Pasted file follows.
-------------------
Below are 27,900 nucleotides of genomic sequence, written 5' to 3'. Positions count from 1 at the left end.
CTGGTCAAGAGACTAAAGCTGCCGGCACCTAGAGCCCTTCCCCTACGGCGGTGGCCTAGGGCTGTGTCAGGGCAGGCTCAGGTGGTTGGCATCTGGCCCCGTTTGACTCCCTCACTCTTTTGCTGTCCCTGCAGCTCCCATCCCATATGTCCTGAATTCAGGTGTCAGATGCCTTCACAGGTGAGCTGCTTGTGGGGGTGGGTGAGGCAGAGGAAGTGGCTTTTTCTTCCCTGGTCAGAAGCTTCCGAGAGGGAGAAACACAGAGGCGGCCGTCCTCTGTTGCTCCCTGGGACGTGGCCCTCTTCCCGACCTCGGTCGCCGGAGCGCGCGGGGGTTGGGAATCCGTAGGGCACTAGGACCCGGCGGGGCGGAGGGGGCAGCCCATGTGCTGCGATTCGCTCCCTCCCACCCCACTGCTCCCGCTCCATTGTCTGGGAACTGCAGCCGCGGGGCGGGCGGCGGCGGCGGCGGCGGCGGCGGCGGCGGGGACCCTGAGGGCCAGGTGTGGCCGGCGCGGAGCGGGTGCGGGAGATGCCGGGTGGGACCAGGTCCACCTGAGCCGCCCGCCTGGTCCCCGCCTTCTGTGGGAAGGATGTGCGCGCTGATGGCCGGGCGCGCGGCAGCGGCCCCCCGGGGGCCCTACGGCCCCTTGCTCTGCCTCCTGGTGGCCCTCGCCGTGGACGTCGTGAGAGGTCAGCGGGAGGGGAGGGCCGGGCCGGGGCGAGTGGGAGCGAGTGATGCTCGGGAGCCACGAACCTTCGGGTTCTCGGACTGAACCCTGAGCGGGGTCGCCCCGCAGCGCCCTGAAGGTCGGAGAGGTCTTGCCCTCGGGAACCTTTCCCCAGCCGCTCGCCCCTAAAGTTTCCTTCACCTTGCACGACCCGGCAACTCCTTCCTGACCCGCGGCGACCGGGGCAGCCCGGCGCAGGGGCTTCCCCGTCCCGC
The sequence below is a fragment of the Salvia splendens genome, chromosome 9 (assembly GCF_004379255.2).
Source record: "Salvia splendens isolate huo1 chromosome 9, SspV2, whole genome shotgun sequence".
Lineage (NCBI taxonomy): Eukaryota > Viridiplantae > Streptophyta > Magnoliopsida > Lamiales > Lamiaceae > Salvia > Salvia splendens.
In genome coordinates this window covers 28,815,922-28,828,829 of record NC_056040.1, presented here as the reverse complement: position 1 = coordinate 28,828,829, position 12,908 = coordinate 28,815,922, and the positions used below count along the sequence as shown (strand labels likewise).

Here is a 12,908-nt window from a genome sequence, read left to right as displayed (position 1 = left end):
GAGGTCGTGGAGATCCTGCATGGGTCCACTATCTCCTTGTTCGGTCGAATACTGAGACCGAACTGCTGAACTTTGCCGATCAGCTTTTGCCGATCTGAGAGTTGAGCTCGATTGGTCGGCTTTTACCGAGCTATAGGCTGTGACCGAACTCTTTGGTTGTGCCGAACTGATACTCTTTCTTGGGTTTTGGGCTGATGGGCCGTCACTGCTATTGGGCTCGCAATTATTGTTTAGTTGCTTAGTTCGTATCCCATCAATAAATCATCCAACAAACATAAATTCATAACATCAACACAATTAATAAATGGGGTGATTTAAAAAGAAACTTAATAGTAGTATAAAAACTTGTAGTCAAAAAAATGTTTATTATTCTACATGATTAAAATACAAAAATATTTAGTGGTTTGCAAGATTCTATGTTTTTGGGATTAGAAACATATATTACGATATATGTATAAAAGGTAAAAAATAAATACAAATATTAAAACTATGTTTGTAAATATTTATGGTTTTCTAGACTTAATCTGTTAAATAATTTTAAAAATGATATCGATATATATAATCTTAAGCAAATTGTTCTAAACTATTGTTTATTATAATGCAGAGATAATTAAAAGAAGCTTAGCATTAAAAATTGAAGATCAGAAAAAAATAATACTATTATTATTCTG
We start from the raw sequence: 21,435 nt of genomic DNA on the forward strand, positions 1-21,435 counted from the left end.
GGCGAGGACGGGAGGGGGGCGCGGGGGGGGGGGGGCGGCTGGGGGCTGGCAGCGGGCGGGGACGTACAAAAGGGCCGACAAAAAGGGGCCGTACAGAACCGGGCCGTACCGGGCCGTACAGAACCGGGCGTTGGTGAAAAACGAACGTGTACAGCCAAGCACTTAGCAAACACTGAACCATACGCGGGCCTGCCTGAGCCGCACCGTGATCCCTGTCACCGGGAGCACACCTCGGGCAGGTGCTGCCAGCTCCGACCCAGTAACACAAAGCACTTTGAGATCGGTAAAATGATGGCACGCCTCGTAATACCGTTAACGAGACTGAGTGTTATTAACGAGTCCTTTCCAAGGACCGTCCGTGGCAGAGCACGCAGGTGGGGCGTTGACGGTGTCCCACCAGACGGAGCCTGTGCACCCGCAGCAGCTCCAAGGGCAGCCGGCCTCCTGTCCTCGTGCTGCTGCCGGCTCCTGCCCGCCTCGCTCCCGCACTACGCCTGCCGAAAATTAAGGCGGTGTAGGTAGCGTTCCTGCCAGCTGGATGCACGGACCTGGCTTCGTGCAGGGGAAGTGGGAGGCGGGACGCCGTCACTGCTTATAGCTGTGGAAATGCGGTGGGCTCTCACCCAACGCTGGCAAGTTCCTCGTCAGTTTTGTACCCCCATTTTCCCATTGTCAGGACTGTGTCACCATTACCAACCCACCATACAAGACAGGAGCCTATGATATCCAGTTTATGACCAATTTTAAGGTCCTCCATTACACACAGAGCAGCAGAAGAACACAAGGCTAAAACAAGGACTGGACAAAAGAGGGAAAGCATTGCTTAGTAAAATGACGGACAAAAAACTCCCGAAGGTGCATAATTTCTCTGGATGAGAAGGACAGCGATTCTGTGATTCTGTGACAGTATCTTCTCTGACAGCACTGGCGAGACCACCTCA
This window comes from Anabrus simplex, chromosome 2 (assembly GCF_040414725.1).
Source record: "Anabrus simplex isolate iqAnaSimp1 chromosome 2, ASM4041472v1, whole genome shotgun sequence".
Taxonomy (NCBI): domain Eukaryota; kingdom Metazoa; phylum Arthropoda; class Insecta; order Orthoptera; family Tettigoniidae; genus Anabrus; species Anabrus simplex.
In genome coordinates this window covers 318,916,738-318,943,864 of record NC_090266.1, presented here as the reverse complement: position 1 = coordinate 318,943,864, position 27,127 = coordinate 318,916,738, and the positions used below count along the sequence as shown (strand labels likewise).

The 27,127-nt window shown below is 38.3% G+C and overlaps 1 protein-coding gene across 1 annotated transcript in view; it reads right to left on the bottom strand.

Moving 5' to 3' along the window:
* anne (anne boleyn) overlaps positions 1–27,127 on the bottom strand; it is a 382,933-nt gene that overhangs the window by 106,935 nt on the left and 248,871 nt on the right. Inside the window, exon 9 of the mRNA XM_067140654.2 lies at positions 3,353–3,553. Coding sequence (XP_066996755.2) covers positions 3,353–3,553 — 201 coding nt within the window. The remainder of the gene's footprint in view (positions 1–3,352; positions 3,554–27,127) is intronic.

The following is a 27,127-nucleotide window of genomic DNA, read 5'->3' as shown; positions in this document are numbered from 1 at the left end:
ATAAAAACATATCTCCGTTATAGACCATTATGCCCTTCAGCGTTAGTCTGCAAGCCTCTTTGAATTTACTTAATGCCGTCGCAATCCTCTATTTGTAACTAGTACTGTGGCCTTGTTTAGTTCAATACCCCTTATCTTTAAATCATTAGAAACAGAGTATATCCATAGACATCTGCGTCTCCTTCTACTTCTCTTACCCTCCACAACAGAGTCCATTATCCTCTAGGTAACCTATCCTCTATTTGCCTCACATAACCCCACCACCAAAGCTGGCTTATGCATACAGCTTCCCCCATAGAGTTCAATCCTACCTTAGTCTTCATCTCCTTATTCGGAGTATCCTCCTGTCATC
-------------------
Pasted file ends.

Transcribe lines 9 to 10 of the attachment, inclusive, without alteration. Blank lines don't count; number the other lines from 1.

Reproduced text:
We start from the raw sequence: 21,435 nt of genomic DNA on the forward strand, positions 1-21,435 counted from the left end.
GGCGAGGACGGGAGGGGGGCGCGGGGGGGGGGGGGCGGCTGGGGGCTGGCAGCGGGCGGGGACGTACAAAAGGGCCGACAAAAAGGGGCCGTACAGAACCGGGCCGTACCGGGCCGTACAGAACCGGGCGTTGGTGAAAAACGAACGTGTACAGCCAAGCACTTAGCAAACACTGAACCATACGCGGGCCTGCCTGAGCCGCACCGTGATCCCTGTCACCGGGAGCACACCTCGGGCAGGTGCTGCCAGCTCCGACCCAGTAACACAAAGCACTTTGAGATCGGTAAAATGATGGCACGCCTCGTAATACCGTTAACGAGACTGAGTGTTATTAACGAGTCCTTTCCAAGGACCGTCCGTGGCAGAGCACGCAGGTGGGGCGTTGACGGTGTCCCACCAGACGGAGCCTGTGCACCCGCAGCAGCTCCAAGGGCAGCCGGCCTCCTGTCCTCGTGCTGCTGCCGGCTCCTGCCCGCCTCGCTCCCGCACTACGCCTGCCGAAAATTAAGGCGGTGTAGGTAGCGTTCCTGCCAGCTGGATGCACGGACCTGGCTTCGTGCAGGGGAAGTGGGAGGCGGGACGCCGTCACTGCTTATAGCTGTGGAAATGCGGTGGGCTCTCACCCAACGCTGGCAAGTTCCTCGTCAGTTTTGTACCCCCATTTTCCCATTGTCAGGACTGTGTCACCATTACCAACCCACCATACAAGACAGGAGCCTATGATATCCAGTTTATGACCAATTTTAAGGTCCTCCATTACACACAGAGCAGCAGAAGAACACAAGGCTAAAACAAGGACTGGACAAAAGAGGGAAAGCATTGCTTAGTAAAATGACGGACAAAAAACTCCCGAAGGTGCATAATTTCTCTGGATGAGAAGGACAGCGATTCTGTGATTCTGTGACAGTATCTTCTCTGACAGCACTGGCGAGACCACCTCA